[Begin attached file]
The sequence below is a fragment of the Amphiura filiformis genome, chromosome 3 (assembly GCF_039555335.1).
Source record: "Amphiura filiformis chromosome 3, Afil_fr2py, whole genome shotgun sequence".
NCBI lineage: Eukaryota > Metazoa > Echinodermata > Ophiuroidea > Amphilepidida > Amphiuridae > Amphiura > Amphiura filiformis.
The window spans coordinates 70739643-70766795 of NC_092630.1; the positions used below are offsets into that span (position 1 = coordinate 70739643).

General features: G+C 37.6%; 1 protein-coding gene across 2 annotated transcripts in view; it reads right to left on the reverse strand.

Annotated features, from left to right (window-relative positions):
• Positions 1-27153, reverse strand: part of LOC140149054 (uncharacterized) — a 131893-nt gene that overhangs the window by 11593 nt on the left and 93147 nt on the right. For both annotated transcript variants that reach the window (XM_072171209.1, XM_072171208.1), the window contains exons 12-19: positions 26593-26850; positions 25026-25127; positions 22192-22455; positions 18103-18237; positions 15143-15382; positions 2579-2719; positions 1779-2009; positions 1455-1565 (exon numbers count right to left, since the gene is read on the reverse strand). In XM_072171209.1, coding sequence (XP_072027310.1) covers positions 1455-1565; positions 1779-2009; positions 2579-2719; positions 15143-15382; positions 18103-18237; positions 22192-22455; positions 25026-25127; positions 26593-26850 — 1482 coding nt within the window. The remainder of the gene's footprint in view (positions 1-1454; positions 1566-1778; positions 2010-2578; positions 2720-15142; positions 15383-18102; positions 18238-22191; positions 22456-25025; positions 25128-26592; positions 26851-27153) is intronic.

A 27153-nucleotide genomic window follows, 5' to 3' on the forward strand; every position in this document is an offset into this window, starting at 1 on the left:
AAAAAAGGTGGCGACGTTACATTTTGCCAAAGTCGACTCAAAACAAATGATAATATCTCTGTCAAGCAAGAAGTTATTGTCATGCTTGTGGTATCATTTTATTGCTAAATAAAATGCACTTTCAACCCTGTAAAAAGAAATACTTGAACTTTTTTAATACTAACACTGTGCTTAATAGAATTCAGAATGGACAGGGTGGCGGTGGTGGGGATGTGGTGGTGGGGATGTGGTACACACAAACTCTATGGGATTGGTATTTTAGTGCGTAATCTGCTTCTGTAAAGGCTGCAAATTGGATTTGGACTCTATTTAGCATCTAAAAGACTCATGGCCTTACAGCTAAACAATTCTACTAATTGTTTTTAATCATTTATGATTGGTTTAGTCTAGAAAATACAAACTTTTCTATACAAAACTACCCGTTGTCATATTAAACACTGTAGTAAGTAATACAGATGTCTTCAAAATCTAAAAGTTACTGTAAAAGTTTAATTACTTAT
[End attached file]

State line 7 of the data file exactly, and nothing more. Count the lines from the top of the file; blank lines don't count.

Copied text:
• Positions 1-27153, reverse strand: part of LOC140149054 (uncharacterized) — a 131893-nt gene that overhangs the window by 11593 nt on the left and 93147 nt on the right. For both annotated transcript variants that reach the window (XM_072171209.1, XM_072171208.1), the window contains exons 12-19: positions 26593-26850; positions 25026-25127; positions 22192-22455; positions 18103-18237; positions 15143-15382; positions 2579-2719; positions 1779-2009; positions 1455-1565 (exon numbers count right to left, since the gene is read on the reverse strand). In XM_072171209.1, coding sequence (XP_072027310.1) covers positions 1455-1565; positions 1779-2009; positions 2579-2719; positions 15143-15382; positions 18103-18237; positions 22192-22455; positions 25026-25127; positions 26593-26850 — 1482 coding nt within the window. The remainder of the gene's footprint in view (positions 1-1454; positions 1566-1778; positions 2010-2578; positions 2720-15142; positions 15383-18102; positions 18238-22191; positions 22456-25025; positions 25128-26592; positions 26851-27153) is intronic.